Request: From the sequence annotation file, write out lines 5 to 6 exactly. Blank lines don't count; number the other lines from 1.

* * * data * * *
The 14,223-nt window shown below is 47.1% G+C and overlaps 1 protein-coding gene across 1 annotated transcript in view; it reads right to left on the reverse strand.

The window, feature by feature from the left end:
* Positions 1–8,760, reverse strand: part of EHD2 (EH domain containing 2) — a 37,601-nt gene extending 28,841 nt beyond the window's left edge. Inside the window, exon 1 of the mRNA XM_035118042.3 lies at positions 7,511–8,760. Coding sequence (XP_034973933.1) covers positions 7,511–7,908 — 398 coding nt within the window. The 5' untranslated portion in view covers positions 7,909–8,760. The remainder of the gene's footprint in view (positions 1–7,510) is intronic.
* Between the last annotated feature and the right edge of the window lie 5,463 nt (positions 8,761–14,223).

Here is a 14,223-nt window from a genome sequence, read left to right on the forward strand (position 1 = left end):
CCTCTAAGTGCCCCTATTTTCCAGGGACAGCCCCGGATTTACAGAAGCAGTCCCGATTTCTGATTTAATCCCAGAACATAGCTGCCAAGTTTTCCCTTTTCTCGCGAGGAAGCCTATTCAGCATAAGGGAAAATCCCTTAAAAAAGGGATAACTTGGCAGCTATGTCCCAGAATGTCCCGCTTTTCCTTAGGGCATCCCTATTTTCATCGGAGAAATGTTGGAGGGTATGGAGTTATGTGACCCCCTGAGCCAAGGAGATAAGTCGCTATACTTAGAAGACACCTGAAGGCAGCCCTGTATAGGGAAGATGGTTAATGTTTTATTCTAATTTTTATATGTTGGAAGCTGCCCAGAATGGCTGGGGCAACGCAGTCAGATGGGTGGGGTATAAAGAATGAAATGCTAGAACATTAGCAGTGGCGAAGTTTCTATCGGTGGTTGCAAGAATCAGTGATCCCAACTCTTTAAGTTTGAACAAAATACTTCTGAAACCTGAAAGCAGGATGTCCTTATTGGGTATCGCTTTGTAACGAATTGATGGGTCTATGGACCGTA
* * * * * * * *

Here is a 14,223-nt window from a genome sequence, read left to right on the forward strand (position 1 = left end):
CCTCTAAGTGCCCCTATTTTCCAGGGACAGCCCCGGATTTACAGAAGCAGTCCCGATTTCTGATTTAATCCCAGAACATAGCTGCCAAGTTTTCCCTTTTCTCGCGAGGAAGCCTATTCAGCATAAGGGAAAATCCCTTAAAAAAGGGATAACTTGGCAGCTATGTCCCAGAATGTCCCGCTTTTCCTTAGGGCATCCCTATTTTCATCGGAGAAATGTTGGAGGGTATGGAGTTATGTGACCCCCTGAGCCAAGGAGATAAGTCGCTATACTTAGAAGACACCTGAAGGCAGCCCTGTATAGGGAAGATGGTTAATGTTTTATTCTAATTTTTATATGTTGGAAGCTGCCCAGAATGGCTGGGGCAACGCAGTCAGATGGGTGGGGTATAAAGAATGAAATGCTAGAACATTAGCAGTGGCGAAGTTTCTATCGGTGGTTGCAAGAATCAGTGATCCCAACTCTTTAAGTTTGAACAAAATACTTCTGAAACCTGAAAGCAGGATGTCCTTATTGGGTATCGCTTTGTAACGAATTGATGGGTCTATGGACCGTA